Though environmental pollution isn’t as obvious now as it was in the 1970s, we still have work to do. I am confident that we can continue to reduce pollution from toxic substances, greenhouse gases, and harmful wastes in a way that creates jobs and strengthens our national security. In particular, climate change is one environmental challenge that our society must address with swift, but responsible, action. Climate change poses significant threats not only to our environment and way of life, but to our national security and economy as well. We can meet this challenge, but it will take us working together in our communities, states, country and around the world to reduce our dependence on fossil fuels, adopt a comprehensive energy policy, develop cleaner-running vehicles, and put a price on carbon to ease our impact on the planet.
While the threat of global climate change is serious, I also believe that it presents opportunities. As we work to find new ways to interact with our surroundings, we will increase the demand for new products and technologies and create new jobs in cutting-edge, in-demand fields. Our response to climate change must strengthen our economy and our country. That’s the only way it will work.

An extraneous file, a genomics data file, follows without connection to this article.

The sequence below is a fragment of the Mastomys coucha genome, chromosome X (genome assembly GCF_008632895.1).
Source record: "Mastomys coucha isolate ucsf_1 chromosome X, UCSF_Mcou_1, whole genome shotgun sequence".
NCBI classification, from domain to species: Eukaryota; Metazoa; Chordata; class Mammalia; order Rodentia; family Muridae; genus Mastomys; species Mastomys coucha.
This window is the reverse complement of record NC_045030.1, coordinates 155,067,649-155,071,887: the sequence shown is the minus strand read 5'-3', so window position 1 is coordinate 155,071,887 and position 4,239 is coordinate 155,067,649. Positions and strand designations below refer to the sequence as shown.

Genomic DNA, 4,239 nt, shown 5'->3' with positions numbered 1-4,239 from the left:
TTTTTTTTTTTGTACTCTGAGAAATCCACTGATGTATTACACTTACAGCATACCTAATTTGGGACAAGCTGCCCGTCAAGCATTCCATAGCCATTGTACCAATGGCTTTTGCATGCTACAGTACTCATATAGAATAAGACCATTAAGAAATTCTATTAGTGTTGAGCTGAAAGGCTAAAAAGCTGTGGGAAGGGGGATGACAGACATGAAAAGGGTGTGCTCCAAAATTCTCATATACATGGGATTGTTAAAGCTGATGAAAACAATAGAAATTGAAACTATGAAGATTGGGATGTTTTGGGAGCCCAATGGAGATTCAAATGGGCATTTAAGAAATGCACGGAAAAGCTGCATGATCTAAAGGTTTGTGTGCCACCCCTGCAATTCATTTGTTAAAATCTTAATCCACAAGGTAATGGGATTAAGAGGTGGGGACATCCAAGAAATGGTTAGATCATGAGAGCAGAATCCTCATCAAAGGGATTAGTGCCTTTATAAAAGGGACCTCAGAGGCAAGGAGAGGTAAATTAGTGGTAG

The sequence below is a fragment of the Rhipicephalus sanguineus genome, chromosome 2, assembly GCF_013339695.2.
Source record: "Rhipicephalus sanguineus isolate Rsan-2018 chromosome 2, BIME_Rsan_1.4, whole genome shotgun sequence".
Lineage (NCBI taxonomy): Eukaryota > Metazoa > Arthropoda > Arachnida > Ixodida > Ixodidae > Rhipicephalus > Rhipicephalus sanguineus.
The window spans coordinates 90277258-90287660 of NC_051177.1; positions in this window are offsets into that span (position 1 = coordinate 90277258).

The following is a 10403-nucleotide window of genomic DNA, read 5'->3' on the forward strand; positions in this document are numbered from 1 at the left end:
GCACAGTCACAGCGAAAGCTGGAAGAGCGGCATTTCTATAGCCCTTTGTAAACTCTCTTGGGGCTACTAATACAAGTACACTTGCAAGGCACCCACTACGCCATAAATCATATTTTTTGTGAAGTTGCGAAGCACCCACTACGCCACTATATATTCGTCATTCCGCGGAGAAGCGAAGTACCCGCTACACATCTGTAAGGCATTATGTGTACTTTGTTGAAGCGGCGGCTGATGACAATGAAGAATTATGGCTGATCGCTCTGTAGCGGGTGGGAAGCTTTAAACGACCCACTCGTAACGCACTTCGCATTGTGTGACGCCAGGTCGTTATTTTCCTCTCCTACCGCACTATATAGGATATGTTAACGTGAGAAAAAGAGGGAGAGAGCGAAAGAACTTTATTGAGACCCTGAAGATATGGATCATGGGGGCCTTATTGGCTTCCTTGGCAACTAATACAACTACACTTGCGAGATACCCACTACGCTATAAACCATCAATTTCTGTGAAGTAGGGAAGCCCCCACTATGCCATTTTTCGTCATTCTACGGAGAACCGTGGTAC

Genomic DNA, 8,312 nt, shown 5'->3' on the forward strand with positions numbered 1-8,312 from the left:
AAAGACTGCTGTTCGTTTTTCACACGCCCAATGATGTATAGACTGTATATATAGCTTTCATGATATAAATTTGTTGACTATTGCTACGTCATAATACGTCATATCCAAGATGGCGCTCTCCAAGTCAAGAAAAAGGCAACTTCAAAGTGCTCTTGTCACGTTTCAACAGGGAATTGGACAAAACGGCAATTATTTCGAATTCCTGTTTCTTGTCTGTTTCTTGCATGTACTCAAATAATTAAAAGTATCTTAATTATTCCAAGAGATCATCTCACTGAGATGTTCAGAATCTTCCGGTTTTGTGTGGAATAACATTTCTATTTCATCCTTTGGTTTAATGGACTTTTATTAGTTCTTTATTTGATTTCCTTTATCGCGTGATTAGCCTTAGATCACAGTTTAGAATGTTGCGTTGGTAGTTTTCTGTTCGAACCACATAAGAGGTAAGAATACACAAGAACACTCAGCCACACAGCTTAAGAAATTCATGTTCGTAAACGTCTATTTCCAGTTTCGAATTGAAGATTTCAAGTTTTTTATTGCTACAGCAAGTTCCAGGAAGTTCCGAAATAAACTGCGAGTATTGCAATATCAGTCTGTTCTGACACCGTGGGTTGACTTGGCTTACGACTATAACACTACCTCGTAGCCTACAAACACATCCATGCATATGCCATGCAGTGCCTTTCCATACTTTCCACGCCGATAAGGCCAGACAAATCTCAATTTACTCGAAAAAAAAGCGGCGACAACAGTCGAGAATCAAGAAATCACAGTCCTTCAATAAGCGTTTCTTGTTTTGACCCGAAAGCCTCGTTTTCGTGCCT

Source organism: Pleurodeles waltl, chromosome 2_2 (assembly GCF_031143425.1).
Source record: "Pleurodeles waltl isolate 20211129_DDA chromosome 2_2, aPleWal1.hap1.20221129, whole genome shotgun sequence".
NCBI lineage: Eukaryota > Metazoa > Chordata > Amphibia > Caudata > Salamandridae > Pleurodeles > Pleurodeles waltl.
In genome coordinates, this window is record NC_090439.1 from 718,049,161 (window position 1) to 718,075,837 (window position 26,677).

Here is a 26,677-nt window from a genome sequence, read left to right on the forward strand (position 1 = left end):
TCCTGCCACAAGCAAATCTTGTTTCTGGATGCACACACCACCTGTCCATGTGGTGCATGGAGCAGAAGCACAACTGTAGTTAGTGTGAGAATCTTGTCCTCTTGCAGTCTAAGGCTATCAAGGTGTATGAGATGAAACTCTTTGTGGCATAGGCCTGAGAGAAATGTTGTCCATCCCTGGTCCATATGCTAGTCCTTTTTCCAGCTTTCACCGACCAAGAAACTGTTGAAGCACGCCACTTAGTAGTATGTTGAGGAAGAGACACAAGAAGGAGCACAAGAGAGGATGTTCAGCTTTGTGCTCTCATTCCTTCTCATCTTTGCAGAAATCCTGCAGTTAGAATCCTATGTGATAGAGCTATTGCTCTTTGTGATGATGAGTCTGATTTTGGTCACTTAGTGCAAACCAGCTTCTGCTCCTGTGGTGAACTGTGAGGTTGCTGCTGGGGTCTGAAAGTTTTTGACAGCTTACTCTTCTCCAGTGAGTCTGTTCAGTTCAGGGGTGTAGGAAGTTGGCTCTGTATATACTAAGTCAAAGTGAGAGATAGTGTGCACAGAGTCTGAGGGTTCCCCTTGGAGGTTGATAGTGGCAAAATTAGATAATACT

We didn’t inherit this planet from our parents. Rather, we are borrowing it from our children, and we must leave it in better shape for future generations. I will continue to strive for common-sense solutions that result in a healthier environment, a stronger economy, and a more secure world.
I re-introduced the Streamlining Energy Efficiency for Schools Act in order to organize and better facilitate efforts to improve the energy efficiency of our schools. There are currently several programs that help schools become more energy efficient, however these programs are littered throughout our government and have varying requirements that make it challenging for schools to take full advantage of them. My bill will provide a coordinated structure so schools can more easily navigate the existing federal programs and financing options. It will cut through red tape, while still leaving it up to the states, school boards and local officials to determine what is best for their school.